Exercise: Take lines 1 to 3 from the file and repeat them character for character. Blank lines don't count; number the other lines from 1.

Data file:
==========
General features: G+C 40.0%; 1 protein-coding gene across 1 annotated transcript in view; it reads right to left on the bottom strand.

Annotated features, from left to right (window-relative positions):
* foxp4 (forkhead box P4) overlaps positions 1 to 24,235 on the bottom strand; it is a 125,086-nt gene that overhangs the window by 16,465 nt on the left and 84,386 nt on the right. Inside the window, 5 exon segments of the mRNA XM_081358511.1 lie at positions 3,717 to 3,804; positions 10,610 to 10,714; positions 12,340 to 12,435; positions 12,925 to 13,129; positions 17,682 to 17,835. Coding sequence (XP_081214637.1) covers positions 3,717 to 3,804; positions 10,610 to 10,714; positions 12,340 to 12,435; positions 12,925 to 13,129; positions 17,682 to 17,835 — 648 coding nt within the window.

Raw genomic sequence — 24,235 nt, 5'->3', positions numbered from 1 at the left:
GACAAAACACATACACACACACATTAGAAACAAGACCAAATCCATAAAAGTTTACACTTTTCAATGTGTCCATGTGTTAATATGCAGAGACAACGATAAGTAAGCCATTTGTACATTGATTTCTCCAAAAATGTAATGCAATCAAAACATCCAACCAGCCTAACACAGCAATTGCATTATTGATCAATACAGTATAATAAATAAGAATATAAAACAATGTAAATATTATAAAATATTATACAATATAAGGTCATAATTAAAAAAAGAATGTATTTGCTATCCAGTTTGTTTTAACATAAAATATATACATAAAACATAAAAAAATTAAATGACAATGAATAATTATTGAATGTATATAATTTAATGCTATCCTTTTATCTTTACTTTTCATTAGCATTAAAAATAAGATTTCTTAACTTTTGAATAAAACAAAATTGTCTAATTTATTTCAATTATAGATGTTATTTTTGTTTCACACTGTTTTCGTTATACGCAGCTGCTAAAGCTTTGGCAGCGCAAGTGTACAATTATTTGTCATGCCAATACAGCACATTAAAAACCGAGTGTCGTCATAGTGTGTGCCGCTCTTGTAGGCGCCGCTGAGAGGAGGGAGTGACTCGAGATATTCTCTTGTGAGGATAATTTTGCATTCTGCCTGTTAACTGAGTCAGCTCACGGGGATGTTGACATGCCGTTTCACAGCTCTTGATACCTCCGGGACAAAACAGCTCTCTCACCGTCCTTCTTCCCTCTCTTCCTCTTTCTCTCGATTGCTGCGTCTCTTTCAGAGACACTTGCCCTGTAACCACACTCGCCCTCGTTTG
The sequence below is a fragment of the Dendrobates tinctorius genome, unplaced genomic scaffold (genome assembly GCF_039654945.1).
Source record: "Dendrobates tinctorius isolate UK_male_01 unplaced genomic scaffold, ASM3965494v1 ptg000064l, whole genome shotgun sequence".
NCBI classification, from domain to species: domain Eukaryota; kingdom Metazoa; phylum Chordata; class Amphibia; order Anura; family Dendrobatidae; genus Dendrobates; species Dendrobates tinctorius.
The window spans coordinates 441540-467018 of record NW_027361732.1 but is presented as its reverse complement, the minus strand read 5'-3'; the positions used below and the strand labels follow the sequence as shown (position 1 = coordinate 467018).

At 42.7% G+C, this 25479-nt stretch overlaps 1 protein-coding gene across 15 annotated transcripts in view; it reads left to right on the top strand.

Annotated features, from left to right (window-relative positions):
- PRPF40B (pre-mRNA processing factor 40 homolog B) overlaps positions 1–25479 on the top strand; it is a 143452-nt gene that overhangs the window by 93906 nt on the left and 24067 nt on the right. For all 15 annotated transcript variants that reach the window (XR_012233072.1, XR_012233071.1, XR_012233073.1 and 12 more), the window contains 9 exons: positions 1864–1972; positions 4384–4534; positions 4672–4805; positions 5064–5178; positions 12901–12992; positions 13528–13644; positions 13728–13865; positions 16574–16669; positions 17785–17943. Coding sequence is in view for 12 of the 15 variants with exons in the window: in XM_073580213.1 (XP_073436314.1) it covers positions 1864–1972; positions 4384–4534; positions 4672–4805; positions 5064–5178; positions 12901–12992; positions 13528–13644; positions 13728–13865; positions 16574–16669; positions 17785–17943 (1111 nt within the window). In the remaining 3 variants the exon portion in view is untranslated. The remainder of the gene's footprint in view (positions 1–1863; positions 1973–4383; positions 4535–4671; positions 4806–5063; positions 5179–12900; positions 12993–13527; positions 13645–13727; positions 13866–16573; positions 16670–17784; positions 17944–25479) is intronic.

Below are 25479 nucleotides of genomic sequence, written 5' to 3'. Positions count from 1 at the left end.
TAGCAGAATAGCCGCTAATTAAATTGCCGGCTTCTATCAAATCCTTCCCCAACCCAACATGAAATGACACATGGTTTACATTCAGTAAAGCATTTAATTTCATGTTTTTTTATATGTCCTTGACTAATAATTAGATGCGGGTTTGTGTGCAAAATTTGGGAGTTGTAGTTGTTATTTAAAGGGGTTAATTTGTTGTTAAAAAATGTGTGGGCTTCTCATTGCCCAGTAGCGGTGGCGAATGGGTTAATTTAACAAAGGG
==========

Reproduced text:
General features: G+C 40.0%; 1 protein-coding gene across 1 annotated transcript in view; it reads right to left on the bottom strand.

Annotated features, from left to right (window-relative positions):
* foxp4 (forkhead box P4) overlaps positions 1 to 24,235 on the bottom strand; it is a 125,086-nt gene that overhangs the window by 16,465 nt on the left and 84,386 nt on the right. Inside the window, 5 exon segments of the mRNA XM_081358511.1 lie at positions 3,717 to 3,804; positions 10,610 to 10,714; positions 12,340 to 12,435; positions 12,925 to 13,129; positions 17,682 to 17,835. Coding sequence (XP_081214637.1) covers positions 3,717 to 3,804; positions 10,610 to 10,714; positions 12,340 to 12,435; positions 12,925 to 13,129; positions 17,682 to 17,835 — 648 coding nt within the window.